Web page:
And Harrison’s stock as a guitar player has only gone up over the years as he was voted 11th on Rolling Stone magazine’s top 100 guitarists. (Like all lists, admittedly subjective). Beatles songs did not call for virtuosity. But just about everything Harrison ever played was just right. (The solo in “Something” cannot be improved upon.) And he popularized the twelve-string guitar (without which no Byrds), Indian music and to some extent, slide guitar.

Frank Sinatra – who pretty much hated rock n’ roll – said “Something” was the greatest love song he’d heard in 50 years. When performing it, he initially attributed it to Lennon/McCartney. If you can get past all the strings and take it for what it’s worth, it’s not a bad version.  (I think maybe Frank is snapping his fingers occasionally during the song. And I love when he says, “You stick around Jack (!) it might show” at 1:48.)

“I Want You (She’s So Heavy),” is another Lennon tribute to Yoko. I hadn’t heard this in a while but it’s a nice bluesy, tune. The Beatles did just about zero blues tunes so when they did do something bluesy, it usually stood out and it was usually Lennon. (“Yer Blues,” “Don’t Let Me Down.”) For all we can say about The Beatles, they were not part of the British blues-rock scene. The Stones and Yardbirds led that charge).

Billy Preston plays nice, soulful swooshy organ on this as he did on “Get Back.” Apparently the song had been finished but Lennon asked the engineer to just cut the ta–

I wish I could play the entire suite from side 2 of Abbey Road. (For the record, here is a live webcam of Abbey Road. If you watch it you’ll often see people posing a la the iconic cover. Sometimes one person, sometimes four. Hilarious).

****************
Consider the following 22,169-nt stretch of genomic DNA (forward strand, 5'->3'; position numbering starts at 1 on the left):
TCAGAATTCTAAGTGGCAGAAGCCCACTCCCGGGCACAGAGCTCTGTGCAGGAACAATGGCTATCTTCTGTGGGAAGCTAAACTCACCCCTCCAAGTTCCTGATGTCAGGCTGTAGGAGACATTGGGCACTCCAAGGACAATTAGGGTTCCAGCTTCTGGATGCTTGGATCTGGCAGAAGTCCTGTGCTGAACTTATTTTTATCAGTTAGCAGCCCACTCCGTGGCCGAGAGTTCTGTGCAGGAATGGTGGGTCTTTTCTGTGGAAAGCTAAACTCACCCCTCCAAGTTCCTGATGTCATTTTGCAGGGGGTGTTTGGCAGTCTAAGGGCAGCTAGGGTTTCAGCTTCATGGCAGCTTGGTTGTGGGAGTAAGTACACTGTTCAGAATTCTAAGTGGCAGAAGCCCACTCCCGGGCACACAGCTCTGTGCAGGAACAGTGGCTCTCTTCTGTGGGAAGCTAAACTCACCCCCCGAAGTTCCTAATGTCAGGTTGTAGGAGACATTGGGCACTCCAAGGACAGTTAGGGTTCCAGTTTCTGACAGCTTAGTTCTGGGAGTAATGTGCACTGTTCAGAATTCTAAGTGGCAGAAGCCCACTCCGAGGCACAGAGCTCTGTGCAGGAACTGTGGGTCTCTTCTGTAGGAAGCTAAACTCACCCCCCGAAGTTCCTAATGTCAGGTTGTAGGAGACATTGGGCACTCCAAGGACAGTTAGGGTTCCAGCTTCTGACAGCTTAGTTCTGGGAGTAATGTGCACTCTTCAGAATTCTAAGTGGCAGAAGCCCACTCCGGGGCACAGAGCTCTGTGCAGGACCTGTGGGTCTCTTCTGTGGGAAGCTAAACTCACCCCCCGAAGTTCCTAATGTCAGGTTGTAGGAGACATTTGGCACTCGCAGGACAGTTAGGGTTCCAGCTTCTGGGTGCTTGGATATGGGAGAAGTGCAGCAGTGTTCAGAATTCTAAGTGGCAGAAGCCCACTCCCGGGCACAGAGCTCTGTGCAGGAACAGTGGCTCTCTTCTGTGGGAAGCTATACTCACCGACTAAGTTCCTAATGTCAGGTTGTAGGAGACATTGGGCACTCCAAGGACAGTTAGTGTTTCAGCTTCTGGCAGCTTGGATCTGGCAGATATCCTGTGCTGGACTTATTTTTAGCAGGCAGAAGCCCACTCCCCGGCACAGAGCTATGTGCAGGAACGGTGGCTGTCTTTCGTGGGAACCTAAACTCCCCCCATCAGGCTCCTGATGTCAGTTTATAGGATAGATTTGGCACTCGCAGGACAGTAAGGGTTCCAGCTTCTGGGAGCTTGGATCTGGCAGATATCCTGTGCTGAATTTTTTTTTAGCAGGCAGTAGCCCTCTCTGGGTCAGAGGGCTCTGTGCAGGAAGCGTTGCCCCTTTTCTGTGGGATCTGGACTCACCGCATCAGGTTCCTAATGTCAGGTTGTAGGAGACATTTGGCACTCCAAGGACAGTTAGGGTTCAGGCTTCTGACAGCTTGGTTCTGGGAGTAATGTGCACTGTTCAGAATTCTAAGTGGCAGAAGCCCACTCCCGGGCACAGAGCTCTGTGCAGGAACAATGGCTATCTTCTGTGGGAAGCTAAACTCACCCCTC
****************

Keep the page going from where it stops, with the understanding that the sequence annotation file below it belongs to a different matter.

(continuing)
I am going to give the last word here to John whose “Across the Universe” was initially recorded as part of a charity album for the World Wildlife Fund. The Beatles later re-recorded it for “Let it Be.” This is another instance where Lennon could be as tender as he could be tough.

Jai Guru Deva is a “Sanskrit phrase which roughly translates as ‘Victory to God divine’ and was likely inspired by Maharishi Mahesh Yogi. The Beatles, of course, had met him in India in 1967. They later became disenchanted with him when it appeared he was hitting on female members of their entourage. Lennon wrote “Sexy Sadie” about him and Paul wrote “Fool On the Hill.” But they could still appreciate the teachings if not the teacher.

If you’re ever looking for a good documentary on the Fab Four, The Compleat Beatles is a nice, if lacking in depth, introduction. I recall renting the series from now-defunct Blockbuster video years ago. Alas, you may have to dust off your VCR. I found this on tape but the DVD may no longer be available, minus some eBay treasure trove .

Fun fact: The Beatles entire band output comprises some 10 hours. The music that shook the world would take you less than half a day to listen to end-to-end. Think about that.

Well, that’s it. My version of the condensed Beatles history in five more or less easy posts. However, I realized midway through this series that in my zeal to feature Beatles albums I had completely overlooked their singles. So, good excuse to do a few posts on my favorites of their 45’s somewhere down the road…

Sources: Wikipedia, and The Beatles Bible.